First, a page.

Conjunctions senior editor Peter Constantine’s most recent translations include The Essential Writings of Machiavelli (Modern Library) (a finalist for the 2008 PEN Translation Prize) and Benjamin Lebert’s The Bird Is a Raven (Knopf) (winner of the Helen und Kurt Wolff Translation Prize). He was awarded the PEN Translation Prize for Six Early Stories by Thomas Mann (Sun and Moon), and the National Translation Award for The Undiscovered Chekhov—Thirty-Eight New Stories (Seven Stories). His translation of the complete works of Isaac Babel received the Koret Jewish Literature Award and a National Jewish Book Award citation. He translated Within Four Walls: The Correspondence between Hannah Arendt and Heinrich Blücher, 1936–1968 for Harcourt, and Gogol’s Taras Bulba, Tolstoy’s The Cossacks, and Voltaire’s Candide for Modern Library. Harvill Press has published his translation of Ismail Kadare’s Three Elegies for Kosovoand the Slovenian writer Brina Svit’s novels Con Brio and Death of a Prima Donna. Constantine is co-editor of A Century of Greek Poetry: 1900–2000 (Kosmos) and The Greek Poets: Homer to the Present (W. W. Norton). His translation of Stylianos Harkianakis’s poetry collection, Mother, received the 2007 Hellenic Association of Translators of Literature Prize.
Anton Pavlovich Chekhov (1860–1904) was a Russian doctor, playwright, and author. His best known works include the plays The Seagull (1896), Uncle Vanya (1900), and The Cherry Orchard (1904), and the short stories “The Lady with the Dog,” “Peasants,” and “The Darling.” One of the most influential and widely anthologized writers in Russian history, Chekhov spent most of his career as a practicing physician and devoted much of his energy to treating the poor, free of charge. He died of tuberculosis in 1904.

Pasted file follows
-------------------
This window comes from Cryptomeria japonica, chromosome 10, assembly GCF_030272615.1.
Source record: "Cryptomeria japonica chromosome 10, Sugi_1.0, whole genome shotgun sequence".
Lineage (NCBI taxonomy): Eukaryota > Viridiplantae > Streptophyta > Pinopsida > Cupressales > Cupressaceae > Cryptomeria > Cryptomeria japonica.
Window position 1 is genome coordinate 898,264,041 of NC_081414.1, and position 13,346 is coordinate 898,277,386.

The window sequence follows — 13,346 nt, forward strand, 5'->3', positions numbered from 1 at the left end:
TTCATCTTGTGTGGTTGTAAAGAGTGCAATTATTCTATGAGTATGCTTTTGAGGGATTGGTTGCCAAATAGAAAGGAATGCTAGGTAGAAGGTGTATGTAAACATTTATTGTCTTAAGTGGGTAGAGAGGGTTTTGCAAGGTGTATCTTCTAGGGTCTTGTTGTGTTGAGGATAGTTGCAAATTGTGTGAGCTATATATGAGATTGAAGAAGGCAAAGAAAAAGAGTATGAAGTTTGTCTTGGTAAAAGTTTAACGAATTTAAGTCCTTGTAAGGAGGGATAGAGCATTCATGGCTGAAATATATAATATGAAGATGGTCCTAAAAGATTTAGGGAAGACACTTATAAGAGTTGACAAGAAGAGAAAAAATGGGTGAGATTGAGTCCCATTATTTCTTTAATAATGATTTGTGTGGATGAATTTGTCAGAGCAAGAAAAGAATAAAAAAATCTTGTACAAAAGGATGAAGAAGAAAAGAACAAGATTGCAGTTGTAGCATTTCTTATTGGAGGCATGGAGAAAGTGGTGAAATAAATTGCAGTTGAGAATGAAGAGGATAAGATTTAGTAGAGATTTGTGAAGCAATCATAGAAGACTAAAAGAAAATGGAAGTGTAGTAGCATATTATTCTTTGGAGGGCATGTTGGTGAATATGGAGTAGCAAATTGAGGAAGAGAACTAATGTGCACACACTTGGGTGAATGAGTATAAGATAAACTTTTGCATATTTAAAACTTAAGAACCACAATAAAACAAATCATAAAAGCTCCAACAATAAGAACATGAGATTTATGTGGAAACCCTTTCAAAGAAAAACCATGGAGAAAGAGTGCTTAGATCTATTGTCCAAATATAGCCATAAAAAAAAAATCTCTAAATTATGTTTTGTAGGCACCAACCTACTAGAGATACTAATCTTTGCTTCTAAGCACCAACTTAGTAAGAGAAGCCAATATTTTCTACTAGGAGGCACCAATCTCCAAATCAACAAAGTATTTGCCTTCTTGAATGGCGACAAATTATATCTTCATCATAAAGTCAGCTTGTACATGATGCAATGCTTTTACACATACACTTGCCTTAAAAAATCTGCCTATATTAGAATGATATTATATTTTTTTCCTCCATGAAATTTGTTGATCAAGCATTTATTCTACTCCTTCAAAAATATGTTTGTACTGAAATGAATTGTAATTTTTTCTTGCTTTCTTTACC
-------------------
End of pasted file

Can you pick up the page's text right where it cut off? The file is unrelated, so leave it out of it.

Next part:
Read an Excerpt

Radical Shadows

Previously Untranslated and Unpublished Works by Nineteenth- and Twentieth-Century Masters Conjunctions, Vol. 31


By Bradford Morrow

Conjunctions

Copyright © 1998 CONJUNCTIONS
All rights reserved.
ISBN: 978-1-4804-6388-2



CHAPTER 1

Fourteen Stories

Anton Chekhov

Translated from Russian by Peter Constantine

TRANSLATOR'S NOTE

"Don't lick clean, don't polish—be awkward and bold. Brevity is the sister of talent!" —Anton Chekhov to his older brother Alexander, February 1889


Chekhov wrote these fourteen prose works during the early 1880s, his most productive and prolific period. He had just arrived in the big city and was energetically studying medicine, supporting his parents and siblings, and exploring the streets, taverns, markets and brothels of Moscow, absorbing the city's color and commotion and working it into quick, vivid prose. By the time he was twenty-six he had already published over four hundred short stories and vignettes in Moscow and St. Petersburg magazines.

Young Chekhov amazed his audience of the early 1880s. He was particularly interested in the absurd, and repatterned the anecdote and vignette forms of the popular press into innovative forms of writing: pieces in the guise of National Census questions, a test set by a mad mathematician, a proposal to the board of a medical school, the twisted "questions and answers" of popular women's magazines. The story in "After the Fair" is told in fragmented paragraphs—the "torn and tattered papers covered with smudged writing" that a Moscow housewife finds in her husband's pockets after the Nizhgorod fair. As she reads the bits of paper, a story unfolds. "A Lawyer's Romance, A Protocol" uses the gruff legalese of a divorce petition to tell the cynical love story of a Moscow lawyer.

Traditional storytelling with a beginning, middle and end is no longer important. Chekhov aims for effect, an uncommonly pioneering approach for the time.